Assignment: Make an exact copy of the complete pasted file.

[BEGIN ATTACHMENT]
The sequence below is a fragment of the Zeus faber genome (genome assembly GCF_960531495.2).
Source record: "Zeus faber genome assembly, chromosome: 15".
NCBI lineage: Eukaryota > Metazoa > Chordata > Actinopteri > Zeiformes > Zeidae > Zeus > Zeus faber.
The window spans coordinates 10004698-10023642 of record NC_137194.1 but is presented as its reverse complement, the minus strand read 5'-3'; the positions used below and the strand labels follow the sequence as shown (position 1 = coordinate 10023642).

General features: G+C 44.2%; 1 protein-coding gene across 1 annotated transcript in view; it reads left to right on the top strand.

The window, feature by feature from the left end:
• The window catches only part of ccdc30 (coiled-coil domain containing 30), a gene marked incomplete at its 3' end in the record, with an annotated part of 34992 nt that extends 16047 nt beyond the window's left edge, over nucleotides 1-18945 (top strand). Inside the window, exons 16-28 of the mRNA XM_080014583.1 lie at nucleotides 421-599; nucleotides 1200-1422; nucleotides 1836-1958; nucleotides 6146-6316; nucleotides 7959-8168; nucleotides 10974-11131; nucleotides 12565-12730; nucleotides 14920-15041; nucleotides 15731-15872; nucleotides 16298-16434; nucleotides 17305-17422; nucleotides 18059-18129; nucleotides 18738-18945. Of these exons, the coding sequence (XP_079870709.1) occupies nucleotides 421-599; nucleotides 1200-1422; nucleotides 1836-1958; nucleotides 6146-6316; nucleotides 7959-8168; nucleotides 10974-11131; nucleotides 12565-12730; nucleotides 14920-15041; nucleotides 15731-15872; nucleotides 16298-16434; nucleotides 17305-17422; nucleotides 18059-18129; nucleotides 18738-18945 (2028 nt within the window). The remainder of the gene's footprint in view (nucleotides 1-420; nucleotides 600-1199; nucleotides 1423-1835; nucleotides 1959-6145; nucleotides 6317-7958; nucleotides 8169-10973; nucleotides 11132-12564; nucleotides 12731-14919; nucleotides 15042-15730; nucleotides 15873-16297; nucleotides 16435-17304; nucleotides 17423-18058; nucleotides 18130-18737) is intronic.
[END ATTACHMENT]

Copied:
The sequence below is a fragment of the Zeus faber genome (genome assembly GCF_960531495.2).
Source record: "Zeus faber genome assembly, chromosome: 15".
NCBI lineage: Eukaryota > Metazoa > Chordata > Actinopteri > Zeiformes > Zeidae > Zeus > Zeus faber.
The window spans coordinates 10004698-10023642 of record NC_137194.1 but is presented as its reverse complement, the minus strand read 5'-3'; the positions used below and the strand labels follow the sequence as shown (position 1 = coordinate 10023642).

General features: G+C 44.2%; 1 protein-coding gene across 1 annotated transcript in view; it reads left to right on the top strand.

The window, feature by feature from the left end:
• The window catches only part of ccdc30 (coiled-coil domain containing 30), a gene marked incomplete at its 3' end in the record, with an annotated part of 34992 nt that extends 16047 nt beyond the window's left edge, over nucleotides 1-18945 (top strand). Inside the window, exons 16-28 of the mRNA XM_080014583.1 lie at nucleotides 421-599; nucleotides 1200-1422; nucleotides 1836-1958; nucleotides 6146-6316; nucleotides 7959-8168; nucleotides 10974-11131; nucleotides 12565-12730; nucleotides 14920-15041; nucleotides 15731-15872; nucleotides 16298-16434; nucleotides 17305-17422; nucleotides 18059-18129; nucleotides 18738-18945. Of these exons, the coding sequence (XP_079870709.1) occupies nucleotides 421-599; nucleotides 1200-1422; nucleotides 1836-1958; nucleotides 6146-6316; nucleotides 7959-8168; nucleotides 10974-11131; nucleotides 12565-12730; nucleotides 14920-15041; nucleotides 15731-15872; nucleotides 16298-16434; nucleotides 17305-17422; nucleotides 18059-18129; nucleotides 18738-18945 (2028 nt within the window). The remainder of the gene's footprint in view (nucleotides 1-420; nucleotides 600-1199; nucleotides 1423-1835; nucleotides 1959-6145; nucleotides 6317-7958; nucleotides 8169-10973; nucleotides 11132-12564; nucleotides 12731-14919; nucleotides 15042-15730; nucleotides 15873-16297; nucleotides 16435-17304; nucleotides 17423-18058; nucleotides 18130-18737) is intronic.